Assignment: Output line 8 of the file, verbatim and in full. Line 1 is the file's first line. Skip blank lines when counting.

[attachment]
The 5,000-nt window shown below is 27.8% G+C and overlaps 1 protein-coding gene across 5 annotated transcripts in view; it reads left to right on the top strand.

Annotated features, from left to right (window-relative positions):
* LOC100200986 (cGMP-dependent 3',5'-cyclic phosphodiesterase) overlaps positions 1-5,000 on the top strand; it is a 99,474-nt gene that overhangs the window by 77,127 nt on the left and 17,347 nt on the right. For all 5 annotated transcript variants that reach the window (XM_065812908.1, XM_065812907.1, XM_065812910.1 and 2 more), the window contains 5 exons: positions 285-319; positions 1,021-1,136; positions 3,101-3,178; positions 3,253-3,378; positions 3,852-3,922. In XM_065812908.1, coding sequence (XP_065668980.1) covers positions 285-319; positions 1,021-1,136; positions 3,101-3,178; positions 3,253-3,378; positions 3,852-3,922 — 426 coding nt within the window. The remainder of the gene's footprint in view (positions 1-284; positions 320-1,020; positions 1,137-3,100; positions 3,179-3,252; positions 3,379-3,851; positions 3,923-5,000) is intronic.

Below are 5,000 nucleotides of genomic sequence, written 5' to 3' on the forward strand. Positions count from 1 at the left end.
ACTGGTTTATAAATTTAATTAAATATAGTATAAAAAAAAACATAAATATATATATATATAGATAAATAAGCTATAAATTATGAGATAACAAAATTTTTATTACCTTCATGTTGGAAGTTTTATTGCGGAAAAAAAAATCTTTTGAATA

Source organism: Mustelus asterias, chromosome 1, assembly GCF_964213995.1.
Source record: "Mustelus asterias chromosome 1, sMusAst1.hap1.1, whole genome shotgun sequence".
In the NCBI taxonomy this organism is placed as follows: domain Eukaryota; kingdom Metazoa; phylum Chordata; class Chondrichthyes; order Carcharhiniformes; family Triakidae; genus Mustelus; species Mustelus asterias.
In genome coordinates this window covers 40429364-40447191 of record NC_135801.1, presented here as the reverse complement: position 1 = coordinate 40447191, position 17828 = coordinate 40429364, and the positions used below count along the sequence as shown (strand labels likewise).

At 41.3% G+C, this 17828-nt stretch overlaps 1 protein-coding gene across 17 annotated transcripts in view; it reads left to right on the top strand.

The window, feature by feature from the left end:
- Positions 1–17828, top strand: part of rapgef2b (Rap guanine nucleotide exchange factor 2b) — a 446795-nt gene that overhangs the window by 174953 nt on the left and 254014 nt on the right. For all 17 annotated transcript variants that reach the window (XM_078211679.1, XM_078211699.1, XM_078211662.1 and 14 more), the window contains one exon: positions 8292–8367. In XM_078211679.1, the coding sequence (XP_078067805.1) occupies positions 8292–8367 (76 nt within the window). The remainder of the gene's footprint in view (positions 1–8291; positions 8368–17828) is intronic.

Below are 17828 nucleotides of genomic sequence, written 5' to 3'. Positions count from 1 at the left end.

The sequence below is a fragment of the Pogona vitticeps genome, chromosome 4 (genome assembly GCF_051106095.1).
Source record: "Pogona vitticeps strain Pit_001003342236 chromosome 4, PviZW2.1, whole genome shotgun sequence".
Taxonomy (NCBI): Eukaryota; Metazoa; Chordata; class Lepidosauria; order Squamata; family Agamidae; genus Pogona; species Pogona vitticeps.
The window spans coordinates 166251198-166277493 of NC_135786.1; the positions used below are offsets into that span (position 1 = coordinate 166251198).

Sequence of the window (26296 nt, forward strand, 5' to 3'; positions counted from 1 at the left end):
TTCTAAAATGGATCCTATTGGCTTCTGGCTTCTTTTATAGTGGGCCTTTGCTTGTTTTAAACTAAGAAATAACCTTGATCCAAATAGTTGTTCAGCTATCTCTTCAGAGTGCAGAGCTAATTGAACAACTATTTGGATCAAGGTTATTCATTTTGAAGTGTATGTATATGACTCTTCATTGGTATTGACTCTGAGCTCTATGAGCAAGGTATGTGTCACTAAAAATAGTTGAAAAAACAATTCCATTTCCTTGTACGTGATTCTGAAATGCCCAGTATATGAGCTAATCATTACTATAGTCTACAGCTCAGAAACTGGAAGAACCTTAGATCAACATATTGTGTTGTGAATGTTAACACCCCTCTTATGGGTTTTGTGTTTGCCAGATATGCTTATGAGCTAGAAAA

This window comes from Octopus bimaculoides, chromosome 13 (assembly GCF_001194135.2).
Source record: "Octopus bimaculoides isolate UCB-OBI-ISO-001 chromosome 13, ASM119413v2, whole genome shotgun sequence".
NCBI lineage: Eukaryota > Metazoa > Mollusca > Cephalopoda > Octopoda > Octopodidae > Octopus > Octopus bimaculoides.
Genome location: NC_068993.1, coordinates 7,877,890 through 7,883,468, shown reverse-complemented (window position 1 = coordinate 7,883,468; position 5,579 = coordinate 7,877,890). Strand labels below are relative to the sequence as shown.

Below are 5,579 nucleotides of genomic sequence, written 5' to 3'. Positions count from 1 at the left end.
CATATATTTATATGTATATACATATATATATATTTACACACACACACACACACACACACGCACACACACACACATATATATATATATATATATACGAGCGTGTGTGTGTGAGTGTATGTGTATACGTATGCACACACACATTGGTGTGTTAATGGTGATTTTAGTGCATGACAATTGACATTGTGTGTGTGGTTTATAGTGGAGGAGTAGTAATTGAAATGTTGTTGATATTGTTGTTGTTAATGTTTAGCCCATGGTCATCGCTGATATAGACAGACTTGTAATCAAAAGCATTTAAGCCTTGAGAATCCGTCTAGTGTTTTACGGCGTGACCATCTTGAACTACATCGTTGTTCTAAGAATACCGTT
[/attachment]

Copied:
In the NCBI taxonomy this organism is placed as follows: domain Eukaryota; kingdom Metazoa; phylum Chordata; class Chondrichthyes; order Carcharhiniformes; family Triakidae; genus Mustelus; species Mustelus asterias.